**Speed = Distance ÷ Time**

**Example with Mini 4WD: **given the length of the Tamiya Junior Circuit is 20 metres long and it took our Mini 4WD 10 seconds to complete the loop. The average speed of our Mini 4WD was:

Speed (m/s) = 20 metres ÷ 10 seconds = 2 m/s

Example (2): if you can walk a distance of 1 metre (m) in 1 second of time (s), your speed is 1 metre per second (m/s). If an athlete can run a 100 metres sprint in 10 seconds, his average speed was 10 metre per second.

Example (3): Let’s flip it around, if a car is travelling at 60 kilometres per hour. In an hour time, it will have covered a distance of 60 kilometres.

If we plot a chart with speed and time, this is what we get:

Interestingly, the area in blue is the distance the object has travelled as: distance = speed × time.

## Acceleration

When talking about speed, we should not forget acceleration.

When an object move in one speed (e.g. from a standstill) to another speed (e.g. 2 m/s), the change in speed is called acceleration (or deceleration).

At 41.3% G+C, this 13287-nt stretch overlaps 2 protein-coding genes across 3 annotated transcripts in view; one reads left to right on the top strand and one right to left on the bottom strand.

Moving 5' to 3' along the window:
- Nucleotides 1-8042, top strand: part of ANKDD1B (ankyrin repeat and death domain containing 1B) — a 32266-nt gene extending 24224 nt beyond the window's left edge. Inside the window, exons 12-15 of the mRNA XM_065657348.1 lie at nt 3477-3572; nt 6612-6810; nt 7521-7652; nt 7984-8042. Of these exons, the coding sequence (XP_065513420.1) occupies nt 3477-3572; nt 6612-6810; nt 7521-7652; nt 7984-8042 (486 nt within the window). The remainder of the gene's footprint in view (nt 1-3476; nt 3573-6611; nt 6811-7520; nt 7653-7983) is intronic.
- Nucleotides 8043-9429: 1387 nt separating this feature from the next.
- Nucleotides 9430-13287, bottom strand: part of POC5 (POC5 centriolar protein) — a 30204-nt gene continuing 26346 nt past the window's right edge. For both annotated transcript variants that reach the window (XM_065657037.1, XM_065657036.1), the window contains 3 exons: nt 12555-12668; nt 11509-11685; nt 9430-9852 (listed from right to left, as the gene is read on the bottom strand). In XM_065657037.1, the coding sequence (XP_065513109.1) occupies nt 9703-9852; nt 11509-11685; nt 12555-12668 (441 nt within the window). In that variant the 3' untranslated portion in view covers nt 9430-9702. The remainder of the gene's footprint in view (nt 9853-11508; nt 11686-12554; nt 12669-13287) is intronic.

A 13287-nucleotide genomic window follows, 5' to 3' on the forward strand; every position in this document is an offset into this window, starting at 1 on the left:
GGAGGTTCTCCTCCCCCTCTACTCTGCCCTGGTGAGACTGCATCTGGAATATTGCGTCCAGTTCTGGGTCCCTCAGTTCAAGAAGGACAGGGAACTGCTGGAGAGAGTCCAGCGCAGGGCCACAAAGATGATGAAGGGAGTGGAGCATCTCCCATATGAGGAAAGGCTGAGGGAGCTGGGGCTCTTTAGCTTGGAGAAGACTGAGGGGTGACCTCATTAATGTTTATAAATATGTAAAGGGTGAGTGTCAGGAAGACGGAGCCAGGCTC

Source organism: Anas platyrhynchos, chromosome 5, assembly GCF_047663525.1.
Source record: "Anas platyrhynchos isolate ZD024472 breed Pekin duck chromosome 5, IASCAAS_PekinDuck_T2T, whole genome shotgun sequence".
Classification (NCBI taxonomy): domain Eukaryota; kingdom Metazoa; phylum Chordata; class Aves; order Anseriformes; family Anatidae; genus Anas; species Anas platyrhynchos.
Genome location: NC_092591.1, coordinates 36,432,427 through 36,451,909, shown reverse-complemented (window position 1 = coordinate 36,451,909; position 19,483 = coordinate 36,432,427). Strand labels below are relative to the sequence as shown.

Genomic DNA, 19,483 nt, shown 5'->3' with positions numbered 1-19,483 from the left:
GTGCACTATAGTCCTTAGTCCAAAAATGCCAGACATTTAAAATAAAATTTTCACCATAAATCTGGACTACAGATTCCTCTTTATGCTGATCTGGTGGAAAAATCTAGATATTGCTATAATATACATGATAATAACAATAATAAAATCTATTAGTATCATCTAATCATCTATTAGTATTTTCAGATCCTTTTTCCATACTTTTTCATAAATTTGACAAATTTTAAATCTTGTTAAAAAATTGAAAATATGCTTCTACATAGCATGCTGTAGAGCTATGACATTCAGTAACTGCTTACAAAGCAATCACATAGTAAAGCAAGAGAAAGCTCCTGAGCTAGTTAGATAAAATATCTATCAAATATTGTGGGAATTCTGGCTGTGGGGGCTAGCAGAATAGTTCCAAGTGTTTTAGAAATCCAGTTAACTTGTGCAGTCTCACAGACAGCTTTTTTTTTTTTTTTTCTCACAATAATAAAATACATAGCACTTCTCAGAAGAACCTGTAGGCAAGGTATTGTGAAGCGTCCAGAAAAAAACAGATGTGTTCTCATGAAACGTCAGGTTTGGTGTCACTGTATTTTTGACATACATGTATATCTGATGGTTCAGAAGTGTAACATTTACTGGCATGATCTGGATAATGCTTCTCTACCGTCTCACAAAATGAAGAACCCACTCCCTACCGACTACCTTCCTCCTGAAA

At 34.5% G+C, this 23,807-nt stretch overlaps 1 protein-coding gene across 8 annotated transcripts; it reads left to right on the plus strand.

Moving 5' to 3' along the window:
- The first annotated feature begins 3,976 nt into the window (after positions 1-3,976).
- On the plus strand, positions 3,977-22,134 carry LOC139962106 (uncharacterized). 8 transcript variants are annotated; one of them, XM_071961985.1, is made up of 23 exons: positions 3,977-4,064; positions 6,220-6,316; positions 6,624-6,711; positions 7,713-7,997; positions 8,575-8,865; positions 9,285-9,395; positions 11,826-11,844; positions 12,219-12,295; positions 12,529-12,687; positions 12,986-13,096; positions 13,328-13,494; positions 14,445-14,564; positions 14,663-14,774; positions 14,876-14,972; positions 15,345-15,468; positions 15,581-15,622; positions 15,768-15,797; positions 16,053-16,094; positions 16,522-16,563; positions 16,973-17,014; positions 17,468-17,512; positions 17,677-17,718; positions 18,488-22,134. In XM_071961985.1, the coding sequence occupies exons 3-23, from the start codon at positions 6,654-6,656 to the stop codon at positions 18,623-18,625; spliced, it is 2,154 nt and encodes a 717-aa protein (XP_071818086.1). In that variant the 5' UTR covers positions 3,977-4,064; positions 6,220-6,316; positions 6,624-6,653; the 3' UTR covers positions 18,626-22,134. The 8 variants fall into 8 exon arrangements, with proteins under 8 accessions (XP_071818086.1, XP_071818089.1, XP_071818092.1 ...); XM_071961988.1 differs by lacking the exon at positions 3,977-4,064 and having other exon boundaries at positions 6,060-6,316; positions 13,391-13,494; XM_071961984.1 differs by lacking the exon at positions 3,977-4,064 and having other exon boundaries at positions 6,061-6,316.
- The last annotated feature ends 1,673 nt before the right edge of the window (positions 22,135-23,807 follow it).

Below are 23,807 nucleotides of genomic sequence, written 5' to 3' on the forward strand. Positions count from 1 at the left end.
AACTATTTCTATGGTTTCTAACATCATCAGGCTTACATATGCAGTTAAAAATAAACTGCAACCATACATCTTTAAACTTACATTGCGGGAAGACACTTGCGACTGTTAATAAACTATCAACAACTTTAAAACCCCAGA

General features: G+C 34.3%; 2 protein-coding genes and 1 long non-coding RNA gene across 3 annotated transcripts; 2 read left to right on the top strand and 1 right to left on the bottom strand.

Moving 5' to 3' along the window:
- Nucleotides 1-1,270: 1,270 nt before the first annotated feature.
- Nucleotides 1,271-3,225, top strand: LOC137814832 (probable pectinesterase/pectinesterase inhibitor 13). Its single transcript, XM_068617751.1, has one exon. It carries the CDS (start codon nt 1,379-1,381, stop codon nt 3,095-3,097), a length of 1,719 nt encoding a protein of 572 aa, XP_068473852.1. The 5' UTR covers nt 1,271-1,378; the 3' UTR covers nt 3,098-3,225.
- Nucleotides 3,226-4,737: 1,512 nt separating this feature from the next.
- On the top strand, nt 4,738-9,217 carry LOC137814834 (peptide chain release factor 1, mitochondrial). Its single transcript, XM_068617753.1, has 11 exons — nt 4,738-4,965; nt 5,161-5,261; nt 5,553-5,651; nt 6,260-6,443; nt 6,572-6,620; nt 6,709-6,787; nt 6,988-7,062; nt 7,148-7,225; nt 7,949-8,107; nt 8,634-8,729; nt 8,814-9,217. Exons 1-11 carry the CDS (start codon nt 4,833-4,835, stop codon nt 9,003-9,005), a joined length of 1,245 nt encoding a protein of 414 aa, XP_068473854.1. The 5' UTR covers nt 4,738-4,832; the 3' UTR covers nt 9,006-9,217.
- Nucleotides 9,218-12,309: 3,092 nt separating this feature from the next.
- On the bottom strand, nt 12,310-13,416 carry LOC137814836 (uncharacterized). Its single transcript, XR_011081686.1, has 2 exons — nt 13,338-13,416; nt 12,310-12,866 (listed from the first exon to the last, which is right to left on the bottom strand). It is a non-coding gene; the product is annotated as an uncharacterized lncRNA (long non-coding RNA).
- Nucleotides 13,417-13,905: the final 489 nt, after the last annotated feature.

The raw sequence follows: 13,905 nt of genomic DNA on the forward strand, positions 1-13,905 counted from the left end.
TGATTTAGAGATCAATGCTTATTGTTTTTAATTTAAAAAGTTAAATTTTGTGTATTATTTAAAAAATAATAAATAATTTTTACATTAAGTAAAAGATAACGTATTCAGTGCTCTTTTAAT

Let’s explore this concept using the chart below.

Imagine a car is traveling from point A to point B. It starts at time t0 and it stops at time t3.

Suppose

s0 = 0 m/s (standstill)

s1 = 2 m/s

t0 = 0 second

t1 = 5 second

t2 = 20 second

t3 = 30 second

At time t0, the car accelerate from speed s0 (0 m/s) to speed s1 (2 m/s) and it stops accelerating at t1. The acceleration can be calculated with formula

**Acceleration (m/s ^{2}) = (s1 – s0) ÷ (t1 – t0)**

Acceleration (m/s^{2}) = (2 – 0) ÷ (5 – 0) = 0.4 m/s

(note: it is also the gradient of line a.)

At time t1, the car travels at a constant speed s1 (2 m/s) until time t2. Then it slows down to s0 (0 m/s) at time t3. The acceleration (i.e. deceleration) can be calculated with formula

Acceleration (m/s^{2}) = (s0 – s1) ÷ (t3 – t2) = (0 – 2) ÷ (30 – 20) = -0.2 m/s

Negative means deceleration.

The distance (d) the car has travelled can be calculated. It is the blue area in the chart.

Distance of t0 to t1: (s1 – s0) × (t1 – t0) ÷ 2 = (2 – 0) × (5 – 0) ÷ 2 = 5 metres

Distance of t1 to t2: (s1 – s0) × (t2 – t1) = (2 – 0) × (20 – 5) = 30 metres